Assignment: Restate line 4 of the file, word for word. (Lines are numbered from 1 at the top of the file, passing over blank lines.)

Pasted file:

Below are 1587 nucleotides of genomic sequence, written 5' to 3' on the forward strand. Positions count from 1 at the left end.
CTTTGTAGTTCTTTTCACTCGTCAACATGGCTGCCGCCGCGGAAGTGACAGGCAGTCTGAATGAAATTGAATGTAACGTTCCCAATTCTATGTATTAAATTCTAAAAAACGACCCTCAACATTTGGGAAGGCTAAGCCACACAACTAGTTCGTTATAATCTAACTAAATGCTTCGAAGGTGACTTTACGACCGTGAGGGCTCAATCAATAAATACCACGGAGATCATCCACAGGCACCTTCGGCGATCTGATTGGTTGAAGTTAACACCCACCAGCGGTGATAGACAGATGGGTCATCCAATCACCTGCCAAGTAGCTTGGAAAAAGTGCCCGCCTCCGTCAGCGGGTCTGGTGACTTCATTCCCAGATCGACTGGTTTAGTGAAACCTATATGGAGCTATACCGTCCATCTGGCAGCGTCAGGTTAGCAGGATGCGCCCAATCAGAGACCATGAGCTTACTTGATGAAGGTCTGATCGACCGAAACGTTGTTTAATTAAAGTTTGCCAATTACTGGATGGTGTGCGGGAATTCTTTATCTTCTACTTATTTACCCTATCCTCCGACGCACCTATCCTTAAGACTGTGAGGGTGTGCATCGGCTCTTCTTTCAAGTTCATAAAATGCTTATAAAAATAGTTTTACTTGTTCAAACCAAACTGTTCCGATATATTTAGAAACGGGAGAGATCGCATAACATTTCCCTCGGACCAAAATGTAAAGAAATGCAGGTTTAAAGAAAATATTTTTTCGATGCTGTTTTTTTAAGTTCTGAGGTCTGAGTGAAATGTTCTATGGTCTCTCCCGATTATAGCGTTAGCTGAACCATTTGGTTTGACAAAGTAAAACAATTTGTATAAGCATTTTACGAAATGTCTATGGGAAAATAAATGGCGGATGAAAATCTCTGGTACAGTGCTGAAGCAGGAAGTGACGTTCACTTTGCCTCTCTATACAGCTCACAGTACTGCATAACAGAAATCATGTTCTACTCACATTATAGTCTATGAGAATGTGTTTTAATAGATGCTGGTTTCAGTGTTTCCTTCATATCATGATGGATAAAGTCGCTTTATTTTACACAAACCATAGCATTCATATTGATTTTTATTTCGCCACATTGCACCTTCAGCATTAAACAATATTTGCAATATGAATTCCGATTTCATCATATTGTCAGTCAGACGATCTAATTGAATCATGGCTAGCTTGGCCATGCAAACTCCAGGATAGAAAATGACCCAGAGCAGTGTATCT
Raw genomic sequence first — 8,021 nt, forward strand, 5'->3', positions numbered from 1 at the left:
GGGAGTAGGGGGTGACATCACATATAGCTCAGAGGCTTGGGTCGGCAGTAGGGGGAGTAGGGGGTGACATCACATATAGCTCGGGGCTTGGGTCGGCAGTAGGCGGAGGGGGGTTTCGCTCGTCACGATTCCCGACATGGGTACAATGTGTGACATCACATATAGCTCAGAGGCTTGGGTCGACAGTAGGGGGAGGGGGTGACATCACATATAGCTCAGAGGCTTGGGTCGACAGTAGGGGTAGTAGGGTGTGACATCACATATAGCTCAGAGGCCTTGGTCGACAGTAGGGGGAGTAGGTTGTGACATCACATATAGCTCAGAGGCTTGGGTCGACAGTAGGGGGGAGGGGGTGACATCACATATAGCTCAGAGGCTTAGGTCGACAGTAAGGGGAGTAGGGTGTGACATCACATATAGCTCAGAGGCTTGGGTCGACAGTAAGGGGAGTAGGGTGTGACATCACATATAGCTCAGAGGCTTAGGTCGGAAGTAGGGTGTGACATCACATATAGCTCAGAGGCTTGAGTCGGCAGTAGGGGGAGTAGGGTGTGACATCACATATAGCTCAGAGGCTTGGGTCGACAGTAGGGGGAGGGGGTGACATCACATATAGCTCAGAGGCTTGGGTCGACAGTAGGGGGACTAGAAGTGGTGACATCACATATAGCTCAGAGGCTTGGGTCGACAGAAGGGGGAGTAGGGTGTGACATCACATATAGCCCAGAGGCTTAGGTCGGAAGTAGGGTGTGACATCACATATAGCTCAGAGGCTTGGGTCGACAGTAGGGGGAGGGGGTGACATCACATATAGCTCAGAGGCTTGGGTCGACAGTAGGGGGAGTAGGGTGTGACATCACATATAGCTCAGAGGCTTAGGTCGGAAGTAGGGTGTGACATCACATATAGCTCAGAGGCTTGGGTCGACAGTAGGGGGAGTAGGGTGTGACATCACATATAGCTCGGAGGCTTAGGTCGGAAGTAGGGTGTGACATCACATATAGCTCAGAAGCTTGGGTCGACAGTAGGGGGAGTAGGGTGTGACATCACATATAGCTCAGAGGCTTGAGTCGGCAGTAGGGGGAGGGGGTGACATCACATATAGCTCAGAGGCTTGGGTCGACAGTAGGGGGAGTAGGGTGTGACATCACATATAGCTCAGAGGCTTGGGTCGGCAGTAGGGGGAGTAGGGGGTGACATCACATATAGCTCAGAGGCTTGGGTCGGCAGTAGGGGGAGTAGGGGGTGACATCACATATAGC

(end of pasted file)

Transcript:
GGGAGTAGGGGGTGACATCACATATAGCTCAGAGGCTTGGGTCGGCAGTAGGGGGAGTAGGGGGTGACATCACATATAGCTCGGGGCTTGGGTCGGCAGTAGGCGGAGGGGGGTTTCGCTCGTCACGATTCCCGACATGGGTACAATGTGTGACATCACATATAGCTCAGAGGCTTGGGTCGACAGTAGGGGGAGGGGGTGACATCACATATAGCTCAGAGGCTTGGGTCGACAGTAGGGGTAGTAGGGTGTGACATCACATATAGCTCAGAGGCCTTGGTCGACAGTAGGGGGAGTAGGTTGTGACATCACATATAGCTCAGAGGCTTGGGTCGACAGTAGGGGGGAGGGGGTGACATCACATATAGCTCAGAGGCTTAGGTCGACAGTAAGGGGAGTAGGGTGTGACATCACATATAGCTCAGAGGCTTGGGTCGACAGTAAGGGGAGTAGGGTGTGACATCACATATAGCTCAGAGGCTTAGGTCGGAAGTAGGGTGTGACATCACATATAGCTCAGAGGCTTGAGTCGGCAGTAGGGGGAGTAGGGTGTGACATCACATATAGCTCAGAGGCTTGGGTCGACAGTAGGGGGAGGGGGTGACATCACATATAGCTCAGAGGCTTGGGTCGACAGTAGGGGGACTAGAAGTGGTGACATCACATATAGCTCAGAGGCTTGGGTCGACAGAAGGGGGAGTAGGGTGTGACATCACATATAGCCCAGAGGCTTAGGTCGGAAGTAGGGTGTGACATCACATATAGCTCAGAGGCTTGGGTCGACAGTAGGGGGAGGGGGTGACATCACATATAGCTCAGAGGCTTGGGTCGACAGTAGGGGGAGTAGGGTGTGACATCACATATAGCTCAGAGGCTTAGGTCGGAAGTAGGGTGTGACATCACATATAGCTCAGAGGCTTGGGTCGACAGTAGGGGGAGTAGGGTGTGACATCACATATAGCTCGGAGGCTTAGGTCGGAAGTAGGGTGTGACATCACATATAGCTCAGAAGCTTGGGTCGACAGTAGGGGGAGTAGGGTGTGACATCACATATAGCTCAGAGGCTTGAGTCGGCAGTAGGGGGAGGGGGTGACATCACATATAGCTCAGAGGCTTGGGTCGACAGTAGGGGGAGTAGGGTGTGACATCACATATAGCTCAGAGGCTTGGGTCGGCAGTAGGGGGAGTAGGGGGTGACATCACATATAGCTCAGAGGCTTGGGTCGGCAGTAGGGGGAGTAGGGGGTGACATCACATATAGC